Record high damages were awarded to an employee in a Sydney store after her boss sexually harassed and victimised her

Case name: Taylor v August and Pemberton Pty Ltd [2023] FCA 1313

In 2023 the Federal Court handed down a landmark decision awarding over $250,000 under the Sex Discrimination Act 1984 (Cth) to an employee who had been sexually harassed by her employer at work. 

The case explores sexual harassment under the Sex Discrimination Act, and deals with gift-giving by a colleague, making comments about an employee’s body, declaring romantic feelings and inappropriate touching.

These proceedings took place before the positive duty laws under the Sexual Discrimination Act were made compulsory for all Australian businesses. However, this is a good case study for understanding how the environment of a workplace can contribute to a judge’s decision when awarding damages.


The case, Taylor v August and Pemberton Pty Ltd [2023] FCA 1313, involved a Sydney Jeweller, its director and an employee.

Ms Taylor was employed by the trading company, Grew & Co, from January 2018 – April 2022. This is a small business that manufactures and sells jewellery.

Ms Taylor accused colleague and boss Mr Simon Grew of sexually harassing her, unwanted conduct, breach of contract and victimisation.


During Ms Taylor’s tenure, she encountered unwelcome advances and inappropriate behaviour from her employer over a 22-month period. 

Specific actions included:

  • Slapping her buttocks as she walked through a doorway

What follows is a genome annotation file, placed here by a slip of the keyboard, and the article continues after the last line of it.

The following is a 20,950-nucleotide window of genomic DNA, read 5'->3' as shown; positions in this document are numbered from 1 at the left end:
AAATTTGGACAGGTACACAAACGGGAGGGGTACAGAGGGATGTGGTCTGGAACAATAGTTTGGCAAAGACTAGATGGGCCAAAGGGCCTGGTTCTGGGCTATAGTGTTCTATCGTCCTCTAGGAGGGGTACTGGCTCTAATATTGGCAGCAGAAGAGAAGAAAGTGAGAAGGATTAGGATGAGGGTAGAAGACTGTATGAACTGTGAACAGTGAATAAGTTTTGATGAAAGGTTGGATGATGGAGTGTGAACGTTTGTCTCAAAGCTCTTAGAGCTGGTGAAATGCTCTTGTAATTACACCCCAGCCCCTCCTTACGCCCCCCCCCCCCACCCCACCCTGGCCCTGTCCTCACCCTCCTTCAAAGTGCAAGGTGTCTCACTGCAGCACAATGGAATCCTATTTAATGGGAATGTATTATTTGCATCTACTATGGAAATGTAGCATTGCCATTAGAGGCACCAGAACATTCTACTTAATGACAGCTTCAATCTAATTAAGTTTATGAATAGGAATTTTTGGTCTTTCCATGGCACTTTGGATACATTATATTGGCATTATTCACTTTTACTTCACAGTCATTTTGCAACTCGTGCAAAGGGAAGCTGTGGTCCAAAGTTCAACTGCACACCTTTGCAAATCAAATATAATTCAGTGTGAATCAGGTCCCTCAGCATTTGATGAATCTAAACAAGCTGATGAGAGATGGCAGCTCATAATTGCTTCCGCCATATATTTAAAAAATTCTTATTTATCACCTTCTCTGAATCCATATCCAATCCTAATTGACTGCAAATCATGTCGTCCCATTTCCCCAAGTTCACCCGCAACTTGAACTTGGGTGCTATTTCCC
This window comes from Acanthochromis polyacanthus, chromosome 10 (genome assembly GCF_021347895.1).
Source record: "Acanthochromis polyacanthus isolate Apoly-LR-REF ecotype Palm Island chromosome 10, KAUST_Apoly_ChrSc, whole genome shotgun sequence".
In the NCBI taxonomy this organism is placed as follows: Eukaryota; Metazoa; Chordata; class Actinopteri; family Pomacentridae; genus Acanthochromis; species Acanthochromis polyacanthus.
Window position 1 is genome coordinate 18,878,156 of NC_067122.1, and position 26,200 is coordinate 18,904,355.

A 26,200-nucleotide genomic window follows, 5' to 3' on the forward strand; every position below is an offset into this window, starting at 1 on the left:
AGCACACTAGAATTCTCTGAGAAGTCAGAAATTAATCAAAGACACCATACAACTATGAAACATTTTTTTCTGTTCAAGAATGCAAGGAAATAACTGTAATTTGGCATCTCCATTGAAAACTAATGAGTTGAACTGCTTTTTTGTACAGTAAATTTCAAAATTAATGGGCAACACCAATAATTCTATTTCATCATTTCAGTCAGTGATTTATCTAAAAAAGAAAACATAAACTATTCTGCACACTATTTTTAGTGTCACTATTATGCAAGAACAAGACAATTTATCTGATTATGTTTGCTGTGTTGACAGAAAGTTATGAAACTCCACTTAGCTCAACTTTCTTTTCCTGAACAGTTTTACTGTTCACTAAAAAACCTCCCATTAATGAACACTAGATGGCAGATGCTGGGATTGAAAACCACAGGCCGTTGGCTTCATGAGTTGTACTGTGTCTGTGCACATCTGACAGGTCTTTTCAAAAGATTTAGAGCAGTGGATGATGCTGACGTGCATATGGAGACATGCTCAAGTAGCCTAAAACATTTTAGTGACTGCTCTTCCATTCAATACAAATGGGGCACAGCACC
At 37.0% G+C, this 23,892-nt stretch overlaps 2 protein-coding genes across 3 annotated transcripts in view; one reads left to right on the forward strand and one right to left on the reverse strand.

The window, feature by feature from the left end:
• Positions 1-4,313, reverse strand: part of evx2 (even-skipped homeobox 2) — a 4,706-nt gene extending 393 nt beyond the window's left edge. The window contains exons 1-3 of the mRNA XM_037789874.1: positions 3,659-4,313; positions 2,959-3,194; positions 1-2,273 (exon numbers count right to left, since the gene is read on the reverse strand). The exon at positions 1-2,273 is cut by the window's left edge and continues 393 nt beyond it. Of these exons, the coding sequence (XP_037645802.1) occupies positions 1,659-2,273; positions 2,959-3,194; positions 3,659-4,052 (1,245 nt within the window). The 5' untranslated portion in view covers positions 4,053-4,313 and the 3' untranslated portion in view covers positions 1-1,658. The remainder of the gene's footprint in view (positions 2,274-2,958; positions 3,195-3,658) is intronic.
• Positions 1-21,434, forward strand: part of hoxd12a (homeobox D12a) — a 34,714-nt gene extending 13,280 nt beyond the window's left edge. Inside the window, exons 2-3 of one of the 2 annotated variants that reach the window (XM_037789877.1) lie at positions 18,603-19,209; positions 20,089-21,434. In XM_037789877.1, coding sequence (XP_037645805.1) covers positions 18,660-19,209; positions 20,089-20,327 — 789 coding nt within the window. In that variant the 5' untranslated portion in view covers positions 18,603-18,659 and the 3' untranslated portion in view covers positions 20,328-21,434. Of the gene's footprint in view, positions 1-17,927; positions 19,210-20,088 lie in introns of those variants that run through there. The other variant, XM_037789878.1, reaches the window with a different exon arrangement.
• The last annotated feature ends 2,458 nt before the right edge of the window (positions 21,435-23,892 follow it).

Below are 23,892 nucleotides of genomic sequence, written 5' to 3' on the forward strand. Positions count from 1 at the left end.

• Giving gifts (19 in total), including necklaces and rings
  • Making inappropriate comments about her appearance, face and body
  • Mr Grew telling Ms Taylor twice that he had developed feelings for her, knowing she was not interested.

Following this second declaration of feelings, Ms Taylor took a period of leave from work.

In August 2020, Ms Taylor, accused Mr. Grew of sexual harassment in a formal letter through her lawyers. Mr Grew responded aggressively, demanding the return of gifts and accusing her of theft and threatening police involvement. Subsequently, Ms Taylor filed a formal complaint with the Australian Human Rights Commission, to which Mr Grew again responded aggressively. As a result of this, Ms Taylor developed psychiatric disorders including depression and anxiety.


Ms Taylor pursued $250,000 in general damages for sexual harassment and an additional $50,000 for subsequent victimisation, citing Mr Grew’s aggressive response to her complaints as evidence of further mistreatment.

Legal proceedings determined that the actions of the accused constituted a breach of statutory obligations. The court emphasised the contextual nature of workplace behaviour and upheld Ms Taylor’s claims of harassment and victimisation. 

It was concluded that the following conduct constituted sexual harassment:

  • Slapping Ms Taylor on the buttocks
  • Declaring feelings for Ms Taylor and trying to initiate an intimate relationship with her, despite it being unwelcome
  • Giving gifts to Ms Taylor
  • Repeating feelings for Ms Taylor, knowing that her original position had not changed

Ms Taylor’s boss and the company were also found to have victimised Ms Taylor after she made a complaint to the Australian Human Rights Commission.